Protocols to inform the international community on how to ethically engage with Inuit and their communities are one step closer as the Inuit Circumpolar Council (ICC) wound up the last of their workshops series this month.
“For decades, in the name of science, actions have been taken to ultimately disrespect or exploit Indigenous knowledge or take it out of context for other purposes,” ICC International Chair Dalee Sambo Dorough said in a news release.
“Indigenous knowledge, and Indigenous knowledge holders, must be recognized and respected by all others.”
ICC represents the approximately 180,000 Inuit in Alaska, Canada, Greenland, and Chukotka, Russia.
The development of international protocols for fora, institutions and scientists engaging with Inuit communities and knowledge was set out as a priority in ICC’s 2018 Utqiaġvik Declaration, the document that outlines their four-year priorities.
The initiative seeks to help address long-standing issues flagged by Inuit communities around scientific engagement in their regions. Among the concerns are research priorities being decided by southern scientists rather than by community members, a lack of recognition when it comes to Inuit contributions to the science and a lack of communication around research results once researchers leave the North.
Some governments on the national level have sought to address this. For example, countries like Canada require scientists seeking federal grants for work in the Arctic to demonstrate meaningful engagement with Inuit communities and how the work might benefit those communities.
International approach needed
But ICC says imbalances remain given that scientific research, processes and ethics guidelines come out of western culture to address norms within western culture, and so can still marginalize Inuit.
An international approach is also needed as global interest in the North continues to grow and includes countries and global fora with little first-hand knowledge of Arctic Indigenous culture, the council said.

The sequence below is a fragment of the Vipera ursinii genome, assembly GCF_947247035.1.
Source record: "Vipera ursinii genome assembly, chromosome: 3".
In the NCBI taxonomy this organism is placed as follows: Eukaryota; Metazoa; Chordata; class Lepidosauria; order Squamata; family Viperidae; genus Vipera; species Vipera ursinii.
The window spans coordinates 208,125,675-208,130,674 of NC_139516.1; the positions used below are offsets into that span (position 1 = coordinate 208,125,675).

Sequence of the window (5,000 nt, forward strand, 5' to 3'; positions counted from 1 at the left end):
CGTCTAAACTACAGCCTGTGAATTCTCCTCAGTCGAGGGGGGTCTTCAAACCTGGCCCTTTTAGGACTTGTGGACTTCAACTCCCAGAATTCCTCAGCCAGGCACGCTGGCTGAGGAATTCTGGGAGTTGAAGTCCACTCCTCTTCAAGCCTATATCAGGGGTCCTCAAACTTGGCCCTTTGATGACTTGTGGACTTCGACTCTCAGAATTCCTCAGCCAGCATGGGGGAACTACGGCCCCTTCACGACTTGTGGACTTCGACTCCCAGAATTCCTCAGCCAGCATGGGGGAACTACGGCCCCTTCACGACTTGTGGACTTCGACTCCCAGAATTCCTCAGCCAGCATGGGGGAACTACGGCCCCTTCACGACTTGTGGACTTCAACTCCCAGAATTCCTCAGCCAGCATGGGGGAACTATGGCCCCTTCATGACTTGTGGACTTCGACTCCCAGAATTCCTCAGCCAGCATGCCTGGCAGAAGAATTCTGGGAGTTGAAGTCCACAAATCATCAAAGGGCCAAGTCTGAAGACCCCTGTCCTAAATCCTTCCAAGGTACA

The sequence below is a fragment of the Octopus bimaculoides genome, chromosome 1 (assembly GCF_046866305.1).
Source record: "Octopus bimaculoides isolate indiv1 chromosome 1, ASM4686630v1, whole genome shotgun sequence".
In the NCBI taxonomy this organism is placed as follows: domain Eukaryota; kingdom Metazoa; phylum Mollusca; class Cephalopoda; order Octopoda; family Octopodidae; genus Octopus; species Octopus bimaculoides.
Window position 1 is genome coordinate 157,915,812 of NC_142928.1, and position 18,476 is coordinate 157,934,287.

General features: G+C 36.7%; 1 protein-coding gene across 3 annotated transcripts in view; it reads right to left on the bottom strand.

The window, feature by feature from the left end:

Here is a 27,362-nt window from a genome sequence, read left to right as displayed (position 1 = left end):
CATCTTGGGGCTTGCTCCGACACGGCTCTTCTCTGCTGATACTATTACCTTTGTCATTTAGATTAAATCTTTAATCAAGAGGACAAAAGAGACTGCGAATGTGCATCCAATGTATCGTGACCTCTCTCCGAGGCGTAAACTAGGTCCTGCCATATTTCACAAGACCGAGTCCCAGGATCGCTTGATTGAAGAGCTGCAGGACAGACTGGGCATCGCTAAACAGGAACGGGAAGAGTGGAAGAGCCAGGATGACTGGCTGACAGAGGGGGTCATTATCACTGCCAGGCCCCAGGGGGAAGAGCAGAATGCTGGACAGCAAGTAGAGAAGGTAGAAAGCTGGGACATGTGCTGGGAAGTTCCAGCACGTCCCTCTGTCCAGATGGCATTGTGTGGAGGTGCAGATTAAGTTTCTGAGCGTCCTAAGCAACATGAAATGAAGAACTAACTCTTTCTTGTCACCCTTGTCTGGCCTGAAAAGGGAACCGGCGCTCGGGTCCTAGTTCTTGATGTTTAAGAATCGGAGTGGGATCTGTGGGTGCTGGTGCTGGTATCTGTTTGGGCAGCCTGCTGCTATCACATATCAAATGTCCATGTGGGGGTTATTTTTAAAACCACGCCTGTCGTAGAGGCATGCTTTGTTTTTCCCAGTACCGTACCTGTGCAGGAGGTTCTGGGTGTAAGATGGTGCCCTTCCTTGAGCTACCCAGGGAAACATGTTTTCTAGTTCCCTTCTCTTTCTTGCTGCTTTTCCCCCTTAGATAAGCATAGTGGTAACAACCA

The protocols will also be an important step in advancing Inuit sovereignty at places like the United Nations and the Arctic Council, ICC said.
“Numerous United Nations initiatives and intergovernmental dialogues can benefit from our knowledge,” Dorough said.
“From October 27th – November 10th I was head of our delegation at COP26. It is clear that State party members to the Climate Change convention and many others need to raise their capacity to understand and respect the safeguards that we develop in order for us to reveal and share our knowledge, on our own terms and based upon our own values.
“In this way our work is beneficial to Inuit and all others who seek to engage in production of knowledge about Inuit and Inuit Nunaat [the Inuit homeland in Russia, Alaska, Canada, Greenland.]”
Process launched in August
The development of the protocols began this summer with a series of workshops that ran until November.
Community members from across Inuit Nunaat took part in the workshop series.
The draft protocols will now undergo a review process with the final document expected to be released to the public before the ICC’s 2022 General Assembly in July.
” Moving forward, this work will help us to make clear to all others that it is necessary to respect and recognize the important standards necessary to secure the ethical, equitable, fair, and just use of our knowledge,” Dorough said.
“This work is about our rights of ownership, possession, control, development, and protection of our knowledge.”
Write to Eilís Quinn at eilis.quinn(at)cbc.ca
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Greenland: Oldest Arctic sea ice vanishes twice as fast as rest of region, study shows, Eye on the Arctic
Norway: Thawing permafrost melts ground under homes and around Global Seed Vault in Svalbard, The Independent Barents Observer
Russia: Oral histories unlock impact of climate change on nomadic life in Arctic Russia, says study, Eye on the Arctic
Sweden: Sweden to lead major Arctic expedition, Radio Sweden
United States: Climate change is worsening water scarcity in rural Alaska says study, Eye on the Arctic